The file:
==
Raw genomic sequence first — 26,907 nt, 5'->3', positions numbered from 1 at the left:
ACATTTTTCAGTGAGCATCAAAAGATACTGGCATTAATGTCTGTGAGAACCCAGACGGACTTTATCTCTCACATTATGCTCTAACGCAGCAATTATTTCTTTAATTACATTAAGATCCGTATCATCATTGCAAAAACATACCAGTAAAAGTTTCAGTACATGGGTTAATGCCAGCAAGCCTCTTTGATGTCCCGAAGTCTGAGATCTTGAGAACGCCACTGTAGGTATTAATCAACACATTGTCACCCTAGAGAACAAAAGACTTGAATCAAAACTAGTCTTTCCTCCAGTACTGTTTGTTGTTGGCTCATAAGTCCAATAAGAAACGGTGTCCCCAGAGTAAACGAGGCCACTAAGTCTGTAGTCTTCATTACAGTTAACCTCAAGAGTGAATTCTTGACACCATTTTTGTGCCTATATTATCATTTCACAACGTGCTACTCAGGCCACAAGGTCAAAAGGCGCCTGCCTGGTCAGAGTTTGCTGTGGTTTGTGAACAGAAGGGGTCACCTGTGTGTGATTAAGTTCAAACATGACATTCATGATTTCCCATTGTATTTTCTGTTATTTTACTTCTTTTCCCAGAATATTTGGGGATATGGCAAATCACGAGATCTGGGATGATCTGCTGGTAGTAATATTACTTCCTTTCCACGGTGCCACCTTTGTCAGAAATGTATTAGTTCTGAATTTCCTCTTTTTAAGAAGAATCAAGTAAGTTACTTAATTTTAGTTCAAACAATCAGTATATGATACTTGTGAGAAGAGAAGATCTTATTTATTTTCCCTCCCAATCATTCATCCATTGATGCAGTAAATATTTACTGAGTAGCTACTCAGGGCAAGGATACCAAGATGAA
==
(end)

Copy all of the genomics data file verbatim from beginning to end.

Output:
Raw genomic sequence first — 26,907 nt, 5'->3', positions numbered from 1 at the left:
ACATTTTTCAGTGAGCATCAAAAGATACTGGCATTAATGTCTGTGAGAACCCAGACGGACTTTATCTCTCACATTATGCTCTAACGCAGCAATTATTTCTTTAATTACATTAAGATCCGTATCATCATTGCAAAAACATACCAGTAAAAGTTTCAGTACATGGGTTAATGCCAGCAAGCCTCTTTGATGTCCCGAAGTCTGAGATCTTGAGAACGCCACTGTAGGTATTAATCAACACATTGTCACCCTAGAGAACAAAAGACTTGAATCAAAACTAGTCTTTCCTCCAGTACTGTTTGTTGTTGGCTCATAAGTCCAATAAGAAACGGTGTCCCCAGAGTAAACGAGGCCACTAAGTCTGTAGTCTTCATTACAGTTAACCTCAAGAGTGAATTCTTGACACCATTTTTGTGCCTATATTATCATTTCACAACGTGCTACTCAGGCCACAAGGTCAAAAGGCGCCTGCCTGGTCAGAGTTTGCTGTGGTTTGTGAACAGAAGGGGTCACCTGTGTGTGATTAAGTTCAAACATGACATTCATGATTTCCCATTGTATTTTCTGTTATTTTACTTCTTTTCCCAGAATATTTGGGGATATGGCAAATCACGAGATCTGGGATGATCTGCTGGTAGTAATATTACTTCCTTTCCACGGTGCCACCTTTGTCAGAAATGTATTAGTTCTGAATTTCCTCTTTTTAAGAAGAATCAAGTAAGTTACTTAATTTTAGTTCAAACAATCAGTATATGATACTTGTGAGAAGAGAAGATCTTATTTATTTTCCCTCCCAATCATTCATCCATTGATGCAGTAAATATTTACTGAGTAGCTACTCAGGGCAAGGATACCAAGATGAA